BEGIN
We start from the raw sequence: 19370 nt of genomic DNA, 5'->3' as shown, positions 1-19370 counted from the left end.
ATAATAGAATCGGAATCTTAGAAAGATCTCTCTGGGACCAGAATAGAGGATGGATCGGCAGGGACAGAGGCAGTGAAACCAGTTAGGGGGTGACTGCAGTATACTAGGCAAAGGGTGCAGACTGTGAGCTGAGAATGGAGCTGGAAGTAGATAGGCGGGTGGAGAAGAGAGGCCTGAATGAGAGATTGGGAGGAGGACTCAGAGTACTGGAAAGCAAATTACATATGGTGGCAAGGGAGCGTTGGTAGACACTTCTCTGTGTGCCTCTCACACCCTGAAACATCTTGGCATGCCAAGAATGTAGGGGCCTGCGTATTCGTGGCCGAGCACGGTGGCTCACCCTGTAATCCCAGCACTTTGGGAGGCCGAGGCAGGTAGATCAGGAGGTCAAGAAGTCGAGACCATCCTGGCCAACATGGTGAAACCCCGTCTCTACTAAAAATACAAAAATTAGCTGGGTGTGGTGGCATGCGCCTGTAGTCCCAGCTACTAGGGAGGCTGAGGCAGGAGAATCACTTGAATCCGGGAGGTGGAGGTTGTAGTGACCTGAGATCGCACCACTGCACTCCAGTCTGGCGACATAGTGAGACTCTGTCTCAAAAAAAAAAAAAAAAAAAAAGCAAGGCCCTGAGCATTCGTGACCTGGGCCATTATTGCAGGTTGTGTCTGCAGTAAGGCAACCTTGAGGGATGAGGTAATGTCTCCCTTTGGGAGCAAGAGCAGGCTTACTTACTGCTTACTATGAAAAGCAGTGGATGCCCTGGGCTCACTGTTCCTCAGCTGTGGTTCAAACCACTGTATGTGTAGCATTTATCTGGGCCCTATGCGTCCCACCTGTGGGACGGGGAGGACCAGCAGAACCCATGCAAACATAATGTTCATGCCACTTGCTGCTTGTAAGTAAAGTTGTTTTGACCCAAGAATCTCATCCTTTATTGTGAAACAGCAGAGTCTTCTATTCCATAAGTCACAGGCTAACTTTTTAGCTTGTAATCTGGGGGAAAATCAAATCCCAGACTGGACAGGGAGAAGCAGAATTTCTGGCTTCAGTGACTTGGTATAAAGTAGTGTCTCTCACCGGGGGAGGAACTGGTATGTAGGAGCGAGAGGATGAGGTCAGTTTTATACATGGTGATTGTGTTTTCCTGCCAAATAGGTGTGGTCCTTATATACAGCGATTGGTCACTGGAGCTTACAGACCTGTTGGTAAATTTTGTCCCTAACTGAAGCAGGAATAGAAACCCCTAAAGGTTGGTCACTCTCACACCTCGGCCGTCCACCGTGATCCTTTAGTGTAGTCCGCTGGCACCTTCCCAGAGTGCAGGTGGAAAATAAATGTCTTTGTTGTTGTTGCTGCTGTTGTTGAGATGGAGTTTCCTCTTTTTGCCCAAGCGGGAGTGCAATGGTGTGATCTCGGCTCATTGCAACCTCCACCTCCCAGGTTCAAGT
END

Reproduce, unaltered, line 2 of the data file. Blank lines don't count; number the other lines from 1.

ATAATAGAATCGGAATCTTAGAAAGATCTCTCTGGGACCAGAATAGAGGATGGATCGGCAGGGACAGAGGCAGTGAAACCAGTTAGGGGGTGACTGCAGTATACTAGGCAAAGGGTGCAGACTGTGAGCTGAGAATGGAGCTGGAAGTAGATAGGCGGGTGGAGAAGAGAGGCCTGAATGAGAGATTGGGAGGAGGACTCAGAGTACTGGAAAGCAAATTACATATGGTGGCAAGGGAGCGTTGGTAGACACTTCTCTGTGTGCCTCTCACACCCTGAAACATCTTGGCATGCCAAGAATGTAGGGGCCTGCGTATTCGTGGCCGAGCACGGTGGCTCACCCTGTAATCCCAGCACTTTGGGAGGCCGAGGCAGGTAGATCAGGAGGTCAAGAAGTCGAGACCATCCTGGCCAACATGGTGAAACCCCGTCTCTACTAAAAATACAAAAATTAGCTGGGTGTGGTGGCATGCGCCTGTAGTCCCAGCTACTAGGGAGGCTGAGGCAGGAGAATCACTTGAATCCGGGAGGTGGAGGTTGTAGTGACCTGAGATCGCACCACTGCACTCCAGTCTGGCGACATAGTGAGACTCTGTCTCAAAAAAAAAAAAAAAAAAAAAGCAAGGCCCTGAGCATTCGTGACCTGGGCCATTATTGCAGGTTGTGTCTGCAGTAAGGCAACCTTGAGGGATGAGGTAATGTCTCCCTTTGGGAGCAAGAGCAGGCTTACTTACTGCTTACTATGAAAAGCAGTGGATGCCCTGGGCTCACTGTTCCTCAGCTGTGGTTCAAACCACTGTATGTGTAGCATTTATCTGGGCCCTATGCGTCCCACCTGTGGGACGGGGAGGACCAGCAGAACCCATGCAAACATAATGTTCATGCCACTTGCTGCTTGTAAGTAAAGTTGTTTTGACCCAAGAATCTCATCCTTTATTGTGAAACAGCAGAGTCTTCTATTCCATAAGTCACAGGCTAACTTTTTAGCTTGTAATCTGGGGGAAAATCAAATCCCAGACTGGACAGGGAGAAGCAGAATTTCTGGCTTCAGTGACTTGGTATAAAGTAGTGTCTCTCACCGGGGGAGGAACTGGTATGTAGGAGCGAGAGGATGAGGTCAGTTTTATACATGGTGATTGTGTTTTCCTGCCAAATAGGTGTGGTCCTTATATACAGCGATTGGTCACTGGAGCTTACAGACCTGTTGGTAAATTTTGTCCCTAACTGAAGCAGGAATAGAAACCCCTAAAGGTTGGTCACTCTCACACCTCGGCCGTCCACCGTGATCCTTTAGTGTAGTCCGCTGGCACCTTCCCAGAGTGCAGGTGGAAAATAAATGTCTTTGTTGTTGTTGCTGCTGTTGTTGAGATGGAGTTTCCTCTTTTTGCCCAAGCGGGAGTGCAATGGTGTGATCTCGGCTCATTGCAACCTCCACCTCCCAGGTTCAAGT